I recently listened to the Why Do We Preach? episode from the Thinking Fellows 1517 podcast. In brief, these Lutheran friends argue that the purposes of preaching include:
- Give hope to your audience. (They shared a hypothetical of someone who might be suicidal and hoping for one reason not to go through with it. Or assume that at least someone in your audience “screwed up royal that week.” How can they find forgiveness and peace?)
- You’re speaking prophetically, on behalf of God, not just about God. Your job is to “put them to death” metaphorically so they can be “resurrected” metaphorically. You put whatever needs to be put to death so that only Christ remains in them.
- Second order discourse is preaching about the scriptural text. First order discourse is speaking on God’s behalf. Often second order is needed to set the stage for first order, but first order is the ultimate objective.
- Preaching is not about behavioral change on the part of the audience. It’s about salvation. You can persuade to do something good through preaching but that’s not salvation. Your job is to preach to awaken them to the knowledge of their own salvation in Christ.
- Preaching the law doesn’t save. Preaching the gospel does. This means not preaching on obedience to legal commandments, but preaching on grace, hope, forgiveness, and salvation. They drew parallels between that and the themes of Jesus’ ministry and preaching.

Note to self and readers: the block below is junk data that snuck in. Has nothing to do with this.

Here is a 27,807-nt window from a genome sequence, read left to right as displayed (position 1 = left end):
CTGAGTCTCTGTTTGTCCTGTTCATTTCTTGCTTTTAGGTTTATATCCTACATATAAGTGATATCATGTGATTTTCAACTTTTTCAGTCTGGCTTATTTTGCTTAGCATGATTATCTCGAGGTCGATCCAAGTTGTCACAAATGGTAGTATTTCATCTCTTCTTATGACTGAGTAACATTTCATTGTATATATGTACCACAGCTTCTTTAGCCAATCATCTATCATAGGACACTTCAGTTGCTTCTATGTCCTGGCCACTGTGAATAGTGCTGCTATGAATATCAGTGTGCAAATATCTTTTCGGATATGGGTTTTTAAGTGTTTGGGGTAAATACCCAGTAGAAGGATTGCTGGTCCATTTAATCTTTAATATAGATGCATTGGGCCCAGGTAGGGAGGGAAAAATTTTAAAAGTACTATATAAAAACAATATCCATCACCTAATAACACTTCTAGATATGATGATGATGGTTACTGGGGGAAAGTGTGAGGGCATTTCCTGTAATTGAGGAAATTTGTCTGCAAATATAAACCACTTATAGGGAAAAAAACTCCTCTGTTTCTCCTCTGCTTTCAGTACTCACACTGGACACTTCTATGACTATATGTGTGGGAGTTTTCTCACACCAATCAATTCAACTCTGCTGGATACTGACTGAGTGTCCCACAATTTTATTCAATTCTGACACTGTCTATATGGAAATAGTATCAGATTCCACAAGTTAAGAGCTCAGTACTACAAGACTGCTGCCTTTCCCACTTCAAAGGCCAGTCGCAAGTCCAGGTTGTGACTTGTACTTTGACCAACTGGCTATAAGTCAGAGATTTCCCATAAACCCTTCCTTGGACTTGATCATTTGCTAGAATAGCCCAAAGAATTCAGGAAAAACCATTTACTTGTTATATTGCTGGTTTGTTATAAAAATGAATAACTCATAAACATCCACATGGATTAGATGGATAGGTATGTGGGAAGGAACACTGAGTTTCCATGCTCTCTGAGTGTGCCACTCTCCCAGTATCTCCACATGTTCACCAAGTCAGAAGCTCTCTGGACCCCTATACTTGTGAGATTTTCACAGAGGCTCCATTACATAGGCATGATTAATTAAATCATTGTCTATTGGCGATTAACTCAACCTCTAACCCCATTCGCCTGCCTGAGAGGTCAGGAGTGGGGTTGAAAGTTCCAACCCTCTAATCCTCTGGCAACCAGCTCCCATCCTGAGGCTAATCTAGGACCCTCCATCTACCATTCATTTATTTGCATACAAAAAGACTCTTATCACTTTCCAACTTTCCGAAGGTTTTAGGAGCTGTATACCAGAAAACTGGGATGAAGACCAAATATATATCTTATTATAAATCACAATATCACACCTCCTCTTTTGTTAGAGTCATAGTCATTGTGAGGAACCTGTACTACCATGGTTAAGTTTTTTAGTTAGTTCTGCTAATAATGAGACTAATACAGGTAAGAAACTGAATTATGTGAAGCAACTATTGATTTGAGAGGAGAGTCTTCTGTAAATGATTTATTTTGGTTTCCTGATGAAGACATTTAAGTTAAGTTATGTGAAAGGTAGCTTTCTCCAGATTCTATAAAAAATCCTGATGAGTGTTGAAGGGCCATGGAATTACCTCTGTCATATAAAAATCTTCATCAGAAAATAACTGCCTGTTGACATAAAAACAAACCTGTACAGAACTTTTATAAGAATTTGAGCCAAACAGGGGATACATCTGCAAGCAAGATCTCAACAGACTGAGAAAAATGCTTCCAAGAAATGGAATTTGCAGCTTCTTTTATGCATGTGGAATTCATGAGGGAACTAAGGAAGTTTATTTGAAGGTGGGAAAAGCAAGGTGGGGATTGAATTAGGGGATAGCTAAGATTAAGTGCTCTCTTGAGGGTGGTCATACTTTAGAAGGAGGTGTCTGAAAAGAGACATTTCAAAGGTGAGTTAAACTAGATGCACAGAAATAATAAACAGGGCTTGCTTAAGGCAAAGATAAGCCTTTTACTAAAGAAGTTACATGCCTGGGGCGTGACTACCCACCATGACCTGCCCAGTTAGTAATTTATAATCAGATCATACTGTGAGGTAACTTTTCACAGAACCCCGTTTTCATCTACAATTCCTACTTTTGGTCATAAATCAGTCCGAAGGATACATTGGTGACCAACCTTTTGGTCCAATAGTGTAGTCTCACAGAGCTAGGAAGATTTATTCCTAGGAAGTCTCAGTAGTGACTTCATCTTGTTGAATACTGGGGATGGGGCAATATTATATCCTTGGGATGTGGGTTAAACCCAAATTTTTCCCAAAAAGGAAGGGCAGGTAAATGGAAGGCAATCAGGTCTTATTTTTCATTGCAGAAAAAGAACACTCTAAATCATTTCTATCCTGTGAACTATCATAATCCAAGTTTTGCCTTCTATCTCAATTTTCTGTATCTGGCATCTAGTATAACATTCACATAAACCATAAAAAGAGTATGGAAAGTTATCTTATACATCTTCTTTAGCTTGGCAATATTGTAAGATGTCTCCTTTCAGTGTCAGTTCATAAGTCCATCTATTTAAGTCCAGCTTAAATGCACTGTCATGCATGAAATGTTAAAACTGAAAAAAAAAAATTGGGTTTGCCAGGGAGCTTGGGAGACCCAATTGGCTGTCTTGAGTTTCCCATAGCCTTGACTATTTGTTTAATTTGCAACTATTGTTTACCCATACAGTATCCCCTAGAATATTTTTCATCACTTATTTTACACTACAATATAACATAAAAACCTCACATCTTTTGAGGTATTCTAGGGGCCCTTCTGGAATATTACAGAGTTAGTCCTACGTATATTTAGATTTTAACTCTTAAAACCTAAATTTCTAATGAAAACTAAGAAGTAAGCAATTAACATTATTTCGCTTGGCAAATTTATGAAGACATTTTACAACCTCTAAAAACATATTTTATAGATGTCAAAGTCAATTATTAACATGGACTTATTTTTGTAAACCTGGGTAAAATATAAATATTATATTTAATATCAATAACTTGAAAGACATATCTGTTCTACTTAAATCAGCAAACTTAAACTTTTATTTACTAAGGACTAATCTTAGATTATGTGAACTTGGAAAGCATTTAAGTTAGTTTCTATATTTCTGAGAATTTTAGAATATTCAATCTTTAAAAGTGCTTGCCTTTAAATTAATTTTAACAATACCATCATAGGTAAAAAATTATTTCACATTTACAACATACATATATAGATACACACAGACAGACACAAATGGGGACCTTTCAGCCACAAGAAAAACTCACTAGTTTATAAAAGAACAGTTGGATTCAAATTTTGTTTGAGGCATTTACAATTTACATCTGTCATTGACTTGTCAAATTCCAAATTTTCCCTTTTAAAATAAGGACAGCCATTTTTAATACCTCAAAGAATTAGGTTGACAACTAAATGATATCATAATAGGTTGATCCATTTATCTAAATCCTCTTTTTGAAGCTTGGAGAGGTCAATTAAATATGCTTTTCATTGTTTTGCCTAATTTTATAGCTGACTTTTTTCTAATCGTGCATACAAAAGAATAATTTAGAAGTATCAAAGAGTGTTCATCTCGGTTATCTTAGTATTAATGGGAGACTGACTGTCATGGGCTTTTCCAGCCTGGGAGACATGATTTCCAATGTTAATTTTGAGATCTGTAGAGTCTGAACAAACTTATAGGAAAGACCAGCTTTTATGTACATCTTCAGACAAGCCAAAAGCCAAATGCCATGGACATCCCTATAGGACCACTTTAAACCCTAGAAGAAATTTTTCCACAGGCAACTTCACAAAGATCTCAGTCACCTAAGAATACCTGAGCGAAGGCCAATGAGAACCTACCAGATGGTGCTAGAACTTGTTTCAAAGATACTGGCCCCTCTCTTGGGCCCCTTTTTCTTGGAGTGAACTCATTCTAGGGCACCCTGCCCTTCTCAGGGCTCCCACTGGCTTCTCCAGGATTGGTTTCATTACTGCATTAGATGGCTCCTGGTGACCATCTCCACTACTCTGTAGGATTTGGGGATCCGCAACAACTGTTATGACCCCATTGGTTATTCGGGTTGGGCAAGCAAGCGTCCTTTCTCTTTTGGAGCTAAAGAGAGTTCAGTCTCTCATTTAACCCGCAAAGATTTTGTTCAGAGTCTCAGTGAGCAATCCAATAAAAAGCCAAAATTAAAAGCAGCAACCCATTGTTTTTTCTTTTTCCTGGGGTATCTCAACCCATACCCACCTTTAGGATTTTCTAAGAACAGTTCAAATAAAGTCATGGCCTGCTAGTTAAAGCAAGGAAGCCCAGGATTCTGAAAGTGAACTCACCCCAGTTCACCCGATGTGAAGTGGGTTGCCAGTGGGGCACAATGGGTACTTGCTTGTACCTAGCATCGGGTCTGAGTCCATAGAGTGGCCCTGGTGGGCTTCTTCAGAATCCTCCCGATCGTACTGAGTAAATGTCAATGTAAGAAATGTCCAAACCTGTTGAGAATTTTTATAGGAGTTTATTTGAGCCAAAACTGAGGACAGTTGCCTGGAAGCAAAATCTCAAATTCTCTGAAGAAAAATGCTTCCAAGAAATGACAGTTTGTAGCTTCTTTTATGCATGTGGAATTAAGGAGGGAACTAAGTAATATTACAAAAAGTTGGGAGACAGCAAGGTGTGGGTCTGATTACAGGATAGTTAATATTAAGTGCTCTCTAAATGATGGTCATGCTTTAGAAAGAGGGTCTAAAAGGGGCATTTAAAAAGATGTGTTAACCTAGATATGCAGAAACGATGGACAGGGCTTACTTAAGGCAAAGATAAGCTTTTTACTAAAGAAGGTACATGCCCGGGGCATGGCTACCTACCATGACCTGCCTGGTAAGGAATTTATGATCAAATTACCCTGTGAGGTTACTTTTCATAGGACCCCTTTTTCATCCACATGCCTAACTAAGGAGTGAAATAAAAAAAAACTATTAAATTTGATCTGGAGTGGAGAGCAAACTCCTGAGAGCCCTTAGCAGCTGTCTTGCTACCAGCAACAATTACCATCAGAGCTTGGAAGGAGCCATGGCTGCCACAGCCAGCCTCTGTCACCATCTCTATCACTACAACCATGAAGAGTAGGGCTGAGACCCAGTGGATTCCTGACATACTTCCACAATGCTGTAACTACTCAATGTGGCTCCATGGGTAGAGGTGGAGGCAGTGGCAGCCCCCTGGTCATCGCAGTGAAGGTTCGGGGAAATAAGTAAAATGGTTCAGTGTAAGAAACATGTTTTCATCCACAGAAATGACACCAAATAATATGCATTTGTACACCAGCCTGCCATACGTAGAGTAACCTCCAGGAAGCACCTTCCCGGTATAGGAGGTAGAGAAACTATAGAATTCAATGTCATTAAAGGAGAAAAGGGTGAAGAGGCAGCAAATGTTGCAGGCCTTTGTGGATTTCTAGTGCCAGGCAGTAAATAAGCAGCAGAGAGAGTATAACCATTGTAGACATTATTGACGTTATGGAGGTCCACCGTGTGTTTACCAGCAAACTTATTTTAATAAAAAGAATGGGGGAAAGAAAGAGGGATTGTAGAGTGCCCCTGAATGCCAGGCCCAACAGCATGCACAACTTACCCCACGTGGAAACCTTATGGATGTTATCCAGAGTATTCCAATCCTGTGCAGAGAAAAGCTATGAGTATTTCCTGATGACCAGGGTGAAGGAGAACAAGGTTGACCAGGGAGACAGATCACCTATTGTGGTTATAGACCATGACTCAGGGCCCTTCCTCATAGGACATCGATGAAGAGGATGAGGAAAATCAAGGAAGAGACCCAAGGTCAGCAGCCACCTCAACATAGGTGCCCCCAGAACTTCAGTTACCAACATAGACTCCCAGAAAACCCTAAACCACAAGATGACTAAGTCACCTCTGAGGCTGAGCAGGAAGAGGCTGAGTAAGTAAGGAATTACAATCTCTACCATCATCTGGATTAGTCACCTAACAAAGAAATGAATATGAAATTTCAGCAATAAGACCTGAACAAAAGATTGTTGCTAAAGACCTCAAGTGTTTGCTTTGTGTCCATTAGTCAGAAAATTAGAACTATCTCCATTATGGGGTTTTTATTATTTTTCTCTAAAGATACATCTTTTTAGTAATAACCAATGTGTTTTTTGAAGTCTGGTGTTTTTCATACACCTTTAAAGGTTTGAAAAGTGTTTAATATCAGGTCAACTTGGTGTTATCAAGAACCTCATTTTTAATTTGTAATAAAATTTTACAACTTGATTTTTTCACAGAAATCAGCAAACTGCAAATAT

This was thought-provoking for me, especially as I’m about to embark on an “introduction to preaching” seminary course this January. The key sticking point for me was about the priority of first order discourse (preaching salvation on God’s behalf) over second order discourse (preaching about the scriptural text). While of course both are important, these folks argued that at the end of the day it has to be about fostering a spiritual experience with God as opposed to a cerebral/intellectual one.
I remember one of the things that initially drew me to the Episcopal Church was that the preachers included a good deal of scholarly/intellectual material in their sermons. This approach to theology was embraced and lauded. I came from a tradition that often emphasized spiritual experiences and simplistic theological cliches in worship services that were (in my view) poorer for their lack of curiosity and engagement with scholarly and intellectual material. It was a breath of fresh air to hear, upon my first visit to a Eucharist service, the preacher discuss the historical and cultural context of the book of Isaiah at length before applying it to the sermon’s key “take-away.”
That said, I realize that I’m very, very likely the minority. I’m a nerd and most folks probably yawn at extended dives into scholarly theories about Isaiahn authorship. Nonetheless, it was what I needed at that time in my life and what I continue to appreciate in the Episcopal community.
I hope to learn more in my upcoming course regarding different views of the proper balance between first and second order discourse in contemporary sermonizing.